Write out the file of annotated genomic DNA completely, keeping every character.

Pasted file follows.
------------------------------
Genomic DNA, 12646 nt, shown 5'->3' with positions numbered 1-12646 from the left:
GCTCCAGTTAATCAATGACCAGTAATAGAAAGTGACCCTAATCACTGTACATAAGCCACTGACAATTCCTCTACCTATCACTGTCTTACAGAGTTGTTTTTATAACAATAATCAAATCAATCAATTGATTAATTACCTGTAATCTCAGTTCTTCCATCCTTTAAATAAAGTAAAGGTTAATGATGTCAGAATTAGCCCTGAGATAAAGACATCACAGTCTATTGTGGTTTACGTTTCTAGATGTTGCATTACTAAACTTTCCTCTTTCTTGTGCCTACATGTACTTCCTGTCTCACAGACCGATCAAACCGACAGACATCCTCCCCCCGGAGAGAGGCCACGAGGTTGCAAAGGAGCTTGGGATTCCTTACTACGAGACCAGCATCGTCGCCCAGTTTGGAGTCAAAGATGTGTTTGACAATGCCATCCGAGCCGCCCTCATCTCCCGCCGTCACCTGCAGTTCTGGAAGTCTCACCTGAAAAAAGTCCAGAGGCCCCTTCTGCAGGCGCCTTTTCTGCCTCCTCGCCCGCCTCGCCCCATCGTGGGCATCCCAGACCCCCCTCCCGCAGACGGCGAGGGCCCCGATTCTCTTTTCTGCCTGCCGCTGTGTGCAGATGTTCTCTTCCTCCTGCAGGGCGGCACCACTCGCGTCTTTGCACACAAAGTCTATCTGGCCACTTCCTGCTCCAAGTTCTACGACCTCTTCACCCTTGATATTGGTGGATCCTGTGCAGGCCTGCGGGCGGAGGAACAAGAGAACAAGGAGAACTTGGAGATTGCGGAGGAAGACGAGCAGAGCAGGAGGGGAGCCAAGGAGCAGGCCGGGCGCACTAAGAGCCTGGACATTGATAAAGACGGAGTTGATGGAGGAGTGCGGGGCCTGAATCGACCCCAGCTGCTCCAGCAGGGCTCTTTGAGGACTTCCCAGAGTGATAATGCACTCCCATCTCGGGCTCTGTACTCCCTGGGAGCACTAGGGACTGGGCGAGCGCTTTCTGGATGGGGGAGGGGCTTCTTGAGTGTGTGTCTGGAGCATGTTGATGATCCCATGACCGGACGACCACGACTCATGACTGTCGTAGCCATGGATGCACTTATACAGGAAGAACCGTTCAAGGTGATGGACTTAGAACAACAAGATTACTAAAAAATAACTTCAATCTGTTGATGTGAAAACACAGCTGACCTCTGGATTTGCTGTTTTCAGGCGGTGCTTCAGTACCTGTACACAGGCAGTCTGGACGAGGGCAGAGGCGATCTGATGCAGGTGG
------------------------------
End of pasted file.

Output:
Genomic DNA, 12646 nt, shown 5'->3' with positions numbered 1-12646 from the left:
GCTCCAGTTAATCAATGACCAGTAATAGAAAGTGACCCTAATCACTGTACATAAGCCACTGACAATTCCTCTACCTATCACTGTCTTACAGAGTTGTTTTTATAACAATAATCAAATCAATCAATTGATTAATTACCTGTAATCTCAGTTCTTCCATCCTTTAAATAAAGTAAAGGTTAATGATGTCAGAATTAGCCCTGAGATAAAGACATCACAGTCTATTGTGGTTTACGTTTCTAGATGTTGCATTACTAAACTTTCCTCTTTCTTGTGCCTACATGTACTTCCTGTCTCACAGACCGATCAAACCGACAGACATCCTCCCCCCGGAGAGAGGCCACGAGGTTGCAAAGGAGCTTGGGATTCCTTACTACGAGACCAGCATCGTCGCCCAGTTTGGAGTCAAAGATGTGTTTGACAATGCCATCCGAGCCGCCCTCATCTCCCGCCGTCACCTGCAGTTCTGGAAGTCTCACCTGAAAAAAGTCCAGAGGCCCCTTCTGCAGGCGCCTTTTCTGCCTCCTCGCCCGCCTCGCCCCATCGTGGGCATCCCAGACCCCCCTCCCGCAGACGGCGAGGGCCCCGATTCTCTTTTCTGCCTGCCGCTGTGTGCAGATGTTCTCTTCCTCCTGCAGGGCGGCACCACTCGCGTCTTTGCACACAAAGTCTATCTGGCCACTTCCTGCTCCAAGTTCTACGACCTCTTCACCCTTGATATTGGTGGATCCTGTGCAGGCCTGCGGGCGGAGGAACAAGAGAACAAGGAGAACTTGGAGATTGCGGAGGAAGACGAGCAGAGCAGGAGGGGAGCCAAGGAGCAGGCCGGGCGCACTAAGAGCCTGGACATTGATAAAGACGGAGTTGATGGAGGAGTGCGGGGCCTGAATCGACCCCAGCTGCTCCAGCAGGGCTCTTTGAGGACTTCCCAGAGTGATAATGCACTCCCATCTCGGGCTCTGTACTCCCTGGGAGCACTAGGGACTGGGCGAGCGCTTTCTGGATGGGGGAGGGGCTTCTTGAGTGTGTGTCTGGAGCATGTTGATGATCCCATGACCGGACGACCACGACTCATGACTGTCGTAGCCATGGATGCACTTATACAGGAAGAACCGTTCAAGGTGATGGACTTAGAACAACAAGATTACTAAAAAATAACTTCAATCTGTTGATGTGAAAACACAGCTGACCTCTGGATTTGCTGTTTTCAGGCGGTGCTTCAGTACCTGTACACAGGCAGTCTGGACGAGGGCAGAGGCGATCTGATGCAGGTGG